Antimony has been used in medicine for centuries, and its importance has long been recognized. In the past century, the most significant application of this element was the treatment of leishmaniasis. In the 20th century, Gaspar Vianna (a pioneer in the treatment of leishmaniasis) reported the effects of potassium antimony tartrate (a trivalent antimony compound) on mucocutaneous leishmaniasis. However, the widespread use of this compound in the following years revealed its adverse effects, which led to the cessation of its use. Since the 1940s, other less harmful trivalent antimony compounds have become widespread for the treatment of leishmaniasis, which are currently among the most common treatment options in this regard. However, their application is associated with specific limitations. For instance, the injection of these compounds and the associated complications affect patient compliance, thereby leading to the development of resistance in some endemic regions (16,17).
Currently, meglumine antimoniate (glucantime) and sodium stibogluconate (pentostam) are the most commonly prescribed pentavalent antimony derivatives for the treatment of cutaneous leishmaniasis. Glucantime is administered daily via intramuscular injection, while sodium stibogluconate is administered via slow intravenous injection. Glucantime is available in Iran. According to the guidelines of the World Health Organization (WHO), the prescribed dose of antimony for systemic treatment is 20 mg/kg of pentavalent antimony, which is equal to 75 mg/kg of glucantime. Since each five-milliliter shot of glucantime contains 425 milligrams of antimony (1.5 g of glucantime), 1-3 five-milliliter shots of glucantime could be prescribed per 20 kilograms of the body weight of patients. In general, the treatment period for rural and urban leishmaniasis is two and three weeks, respectively. If the signs of recovery are not observed within four weeks after the treatment, the treatment is considered a failure, and systemic treatment with the previous dosage is prescribed again (18). The most efficient approach to the use of glucantime involves the gradual increase of the dosage as one quarter, one half, and three quarters of the final dosage on the first, second, and third day, respectively, followed by the administration of the full dose on the fourth day and onwards (19).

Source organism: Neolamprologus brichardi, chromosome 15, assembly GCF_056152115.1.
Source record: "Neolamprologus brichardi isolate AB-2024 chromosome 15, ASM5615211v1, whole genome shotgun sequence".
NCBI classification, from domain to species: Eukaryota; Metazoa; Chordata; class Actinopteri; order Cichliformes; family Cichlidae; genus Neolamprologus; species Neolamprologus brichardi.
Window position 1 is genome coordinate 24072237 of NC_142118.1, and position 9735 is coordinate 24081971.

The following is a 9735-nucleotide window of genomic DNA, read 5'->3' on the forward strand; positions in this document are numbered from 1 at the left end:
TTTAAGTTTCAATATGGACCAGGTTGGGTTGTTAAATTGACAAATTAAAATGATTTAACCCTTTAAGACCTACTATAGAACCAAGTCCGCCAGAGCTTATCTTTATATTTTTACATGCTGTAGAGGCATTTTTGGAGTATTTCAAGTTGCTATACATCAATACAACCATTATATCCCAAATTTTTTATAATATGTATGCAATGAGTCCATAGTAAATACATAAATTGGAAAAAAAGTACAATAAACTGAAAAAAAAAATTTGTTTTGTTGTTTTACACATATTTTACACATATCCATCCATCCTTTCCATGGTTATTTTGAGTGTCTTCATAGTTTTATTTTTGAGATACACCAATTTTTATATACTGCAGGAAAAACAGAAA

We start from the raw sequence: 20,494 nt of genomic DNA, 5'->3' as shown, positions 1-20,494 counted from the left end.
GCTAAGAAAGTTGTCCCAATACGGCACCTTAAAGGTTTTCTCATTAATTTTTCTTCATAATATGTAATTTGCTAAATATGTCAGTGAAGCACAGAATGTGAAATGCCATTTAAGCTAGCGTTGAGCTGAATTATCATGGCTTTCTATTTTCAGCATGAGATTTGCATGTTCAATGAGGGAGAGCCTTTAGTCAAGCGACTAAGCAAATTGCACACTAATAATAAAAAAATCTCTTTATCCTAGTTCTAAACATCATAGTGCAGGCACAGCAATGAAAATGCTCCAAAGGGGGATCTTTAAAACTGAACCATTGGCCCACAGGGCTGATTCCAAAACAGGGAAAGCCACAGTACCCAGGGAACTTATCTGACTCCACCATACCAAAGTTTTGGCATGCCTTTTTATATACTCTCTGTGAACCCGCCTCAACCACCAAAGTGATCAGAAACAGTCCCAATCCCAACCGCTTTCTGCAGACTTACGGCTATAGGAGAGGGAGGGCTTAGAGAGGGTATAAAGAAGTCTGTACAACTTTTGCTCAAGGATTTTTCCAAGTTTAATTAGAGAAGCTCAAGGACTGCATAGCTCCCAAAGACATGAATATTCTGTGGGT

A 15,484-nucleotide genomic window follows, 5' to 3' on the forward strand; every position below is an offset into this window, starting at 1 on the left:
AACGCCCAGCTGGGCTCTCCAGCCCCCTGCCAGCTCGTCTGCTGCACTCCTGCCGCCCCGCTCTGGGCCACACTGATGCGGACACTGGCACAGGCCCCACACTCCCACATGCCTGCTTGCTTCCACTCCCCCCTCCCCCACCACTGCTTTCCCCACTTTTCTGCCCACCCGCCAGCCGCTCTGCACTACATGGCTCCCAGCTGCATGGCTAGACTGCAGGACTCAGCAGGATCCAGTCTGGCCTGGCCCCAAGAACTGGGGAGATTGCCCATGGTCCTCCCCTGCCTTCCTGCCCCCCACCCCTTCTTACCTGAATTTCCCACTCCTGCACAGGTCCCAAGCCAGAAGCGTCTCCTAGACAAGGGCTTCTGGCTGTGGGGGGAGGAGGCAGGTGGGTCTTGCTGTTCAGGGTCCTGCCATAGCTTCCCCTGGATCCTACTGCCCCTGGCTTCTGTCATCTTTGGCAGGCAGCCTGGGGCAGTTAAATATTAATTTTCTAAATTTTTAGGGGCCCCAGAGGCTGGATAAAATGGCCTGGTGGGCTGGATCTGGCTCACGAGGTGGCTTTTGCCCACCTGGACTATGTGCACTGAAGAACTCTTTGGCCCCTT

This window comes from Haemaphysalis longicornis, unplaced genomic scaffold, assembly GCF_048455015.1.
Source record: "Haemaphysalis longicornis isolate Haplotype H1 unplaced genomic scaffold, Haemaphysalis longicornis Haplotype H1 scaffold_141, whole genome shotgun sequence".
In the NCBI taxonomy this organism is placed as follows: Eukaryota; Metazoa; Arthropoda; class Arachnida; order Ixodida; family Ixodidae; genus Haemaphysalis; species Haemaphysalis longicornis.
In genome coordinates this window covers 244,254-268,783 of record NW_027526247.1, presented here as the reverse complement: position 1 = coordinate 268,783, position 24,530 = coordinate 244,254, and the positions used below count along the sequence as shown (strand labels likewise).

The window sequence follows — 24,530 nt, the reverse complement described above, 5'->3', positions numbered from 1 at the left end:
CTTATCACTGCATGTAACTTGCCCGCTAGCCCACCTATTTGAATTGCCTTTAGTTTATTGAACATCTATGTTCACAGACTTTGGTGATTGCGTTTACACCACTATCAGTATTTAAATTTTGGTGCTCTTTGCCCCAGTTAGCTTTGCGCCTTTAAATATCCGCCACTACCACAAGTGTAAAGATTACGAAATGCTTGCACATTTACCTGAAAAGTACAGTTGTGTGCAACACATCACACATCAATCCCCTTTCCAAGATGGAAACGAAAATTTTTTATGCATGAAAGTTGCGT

Theoretically, glucantime acts by affecting the bioenergetic pathways of the amastigote form of Leishmania and disrupting oxidation and glycolysis processes, thereby reducing the cell levels of adenosine triphosphate (20). According to reports, the most significant clinical adverse effects of glucantime include musculoskeletal pain, nausea and vomiting, diarrhea, abdominal pain, headaches, cough, pneumonitis, loss of appetite, lethargy, fever, erythema, and hives. At the final stages of glucantime treatment, complications such as cardiac, hepatological, and nephrological disorders have also been reported. Among the other adverse effects of this compound are the elevation of pancreatic enzymes (observation of pancreatitis in some cases, particularly in patients with impaired renal function), dose-dependent changes in the electrocardiogram (most commonly T-wave and ST-segment changes and QT prolongation), and atrial and ventricular arrhythmia rarely (21).
The mechanism of action of sodium stibogluconate remains unclear. It is speculated that this drug functions through affecting the enzymes that are involved in DNA synthesis. Several side-effects have been documented for sodium stibogluconate, and reports have suggested the risk of sodium stibogluconate intolerance syndrome. Some of the associated symptoms include fever, arthralgia, myalgia, edema, and gastrointestinal complications, which may manifest at the initial stages of treatment. It is notable that these symptoms are not dose-dependent and do not justify the cessation of treatment. On the other hand, the main symptoms of sodium stibogluconate toxicity include cardiotoxicity, pancreatitis, hepatological disorders, aplastic anemia, and nephrotoxicity on a few occasions. These symptoms are considered to be severe dose-dependent complications, which often occur during the second week of treatment (22).